The following Planning practice note Produced in partnership with Nicola Canty of 9 Hazel Tree Chambers provides comprehensive and up to date legal information covering:
As of exit day (31 January 2020) the UK is no longer an EU Member State. However, in accordance with the Withdrawal Agreement, the UK has entered an implementation period, during which it continues to be subject to EU law. This has an impact on this content. For further guidance, see Practice Note: Brexit—the implications for English and Welsh planning law and practice or visit the Planning area of the Brexit toolkit.
This Practice Note addresses Harbour Orders made on the application of the harbour authority in England and non-fishery harbours in Wales; it does not consider the power of the MMO to make harbour orders of its own motion.
Harbour Revision, Harbour Closure and Harbour Empowerment Orders are explained but Harbour Reorganisation Schemes do not form part of this note as they are very rarely applied for.
In the vast majority of harbours in the UK the responsibility for improving, maintaining or managing the harbour has been given to Statutory Harbour Authorities (SHA) whose powers and duties are found in local legislation. Each individual SHA is governed by its own unique statute(s).
The powers to amend or add to the local legislation (Harbour Revision Orders), to lawfully close the harbour (Harbour Closure Orders) or to establish a new harbour and SHA (Harbour Empowerment Orders) are found in sections 14–17A of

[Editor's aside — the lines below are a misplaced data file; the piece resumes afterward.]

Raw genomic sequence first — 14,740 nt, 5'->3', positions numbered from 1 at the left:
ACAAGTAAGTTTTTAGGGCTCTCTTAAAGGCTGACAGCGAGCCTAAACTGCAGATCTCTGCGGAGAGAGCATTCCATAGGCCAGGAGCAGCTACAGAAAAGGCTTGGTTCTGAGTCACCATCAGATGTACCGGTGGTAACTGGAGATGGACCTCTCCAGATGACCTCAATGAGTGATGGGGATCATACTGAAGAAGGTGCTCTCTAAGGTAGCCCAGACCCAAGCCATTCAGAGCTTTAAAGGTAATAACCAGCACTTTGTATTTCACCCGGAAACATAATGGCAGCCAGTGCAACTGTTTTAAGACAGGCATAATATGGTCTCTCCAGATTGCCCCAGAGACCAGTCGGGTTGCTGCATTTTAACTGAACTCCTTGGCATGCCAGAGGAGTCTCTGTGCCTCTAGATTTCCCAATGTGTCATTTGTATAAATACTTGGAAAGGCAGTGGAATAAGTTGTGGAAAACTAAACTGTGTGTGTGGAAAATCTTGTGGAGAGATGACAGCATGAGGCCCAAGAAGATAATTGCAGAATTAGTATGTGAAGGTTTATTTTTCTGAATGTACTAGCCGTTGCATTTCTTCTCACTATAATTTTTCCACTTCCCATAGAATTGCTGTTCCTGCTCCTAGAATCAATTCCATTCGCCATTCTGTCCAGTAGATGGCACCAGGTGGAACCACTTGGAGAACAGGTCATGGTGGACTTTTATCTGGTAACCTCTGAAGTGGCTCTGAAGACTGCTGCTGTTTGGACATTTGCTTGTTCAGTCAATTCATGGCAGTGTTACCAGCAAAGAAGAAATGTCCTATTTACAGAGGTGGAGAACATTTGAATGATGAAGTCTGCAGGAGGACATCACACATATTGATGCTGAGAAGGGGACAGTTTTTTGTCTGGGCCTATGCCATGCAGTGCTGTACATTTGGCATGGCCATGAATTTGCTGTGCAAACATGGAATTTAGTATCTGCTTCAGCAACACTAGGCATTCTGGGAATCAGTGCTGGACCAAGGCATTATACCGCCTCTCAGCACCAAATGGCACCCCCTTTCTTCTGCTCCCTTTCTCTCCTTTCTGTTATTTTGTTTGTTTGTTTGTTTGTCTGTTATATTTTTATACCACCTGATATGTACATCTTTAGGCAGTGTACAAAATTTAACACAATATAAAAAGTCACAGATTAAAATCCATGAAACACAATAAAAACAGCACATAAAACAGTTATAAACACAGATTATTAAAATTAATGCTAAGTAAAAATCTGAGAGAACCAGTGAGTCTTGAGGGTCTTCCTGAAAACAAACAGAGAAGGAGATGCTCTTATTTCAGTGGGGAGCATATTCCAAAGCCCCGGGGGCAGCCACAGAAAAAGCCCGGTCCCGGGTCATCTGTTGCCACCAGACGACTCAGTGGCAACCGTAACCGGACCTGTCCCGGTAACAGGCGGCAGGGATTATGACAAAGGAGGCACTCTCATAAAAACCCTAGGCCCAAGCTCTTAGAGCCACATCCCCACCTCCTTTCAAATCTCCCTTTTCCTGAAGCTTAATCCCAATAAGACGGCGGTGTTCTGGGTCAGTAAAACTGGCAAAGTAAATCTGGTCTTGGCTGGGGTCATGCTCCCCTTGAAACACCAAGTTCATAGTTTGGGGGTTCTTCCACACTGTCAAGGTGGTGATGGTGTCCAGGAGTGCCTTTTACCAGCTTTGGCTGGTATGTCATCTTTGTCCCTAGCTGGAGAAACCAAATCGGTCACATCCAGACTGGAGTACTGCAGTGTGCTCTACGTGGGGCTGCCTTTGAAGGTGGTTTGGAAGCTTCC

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This Practice Note provides guidance on the interpretation and application of the relevant provisions of the CPR. Depending on the court in which your matter is proceeding, you may also need to be mindful of additional provisions—see further below.You should also consider if the proceedings will be
Fraud by false representationFraud by false representation applies to a broader range of conduct than the offences under the preceding legislation (the Theft Act 1968 (TA 1968)). No gain or loss need actually be made, and no deception need operate on the mind of the deceived for the Fraud Act 2006
This Practice Note examines:•why negative pledge clauses are used in commercial transactions •the consequences of breaching negative pledge provisions•how negative pledges are viewed in the context of security and quasi-security, and•key considerations when drafting a negative pledge clauseWhere
Codicils may be used for making any alteration in a Will such as to alter the executors or make changes in legacies, whether by addition or deletion but that is by no means their only use. As a general rule, substantial changes are best achieved by means of a new Will and codicils are more
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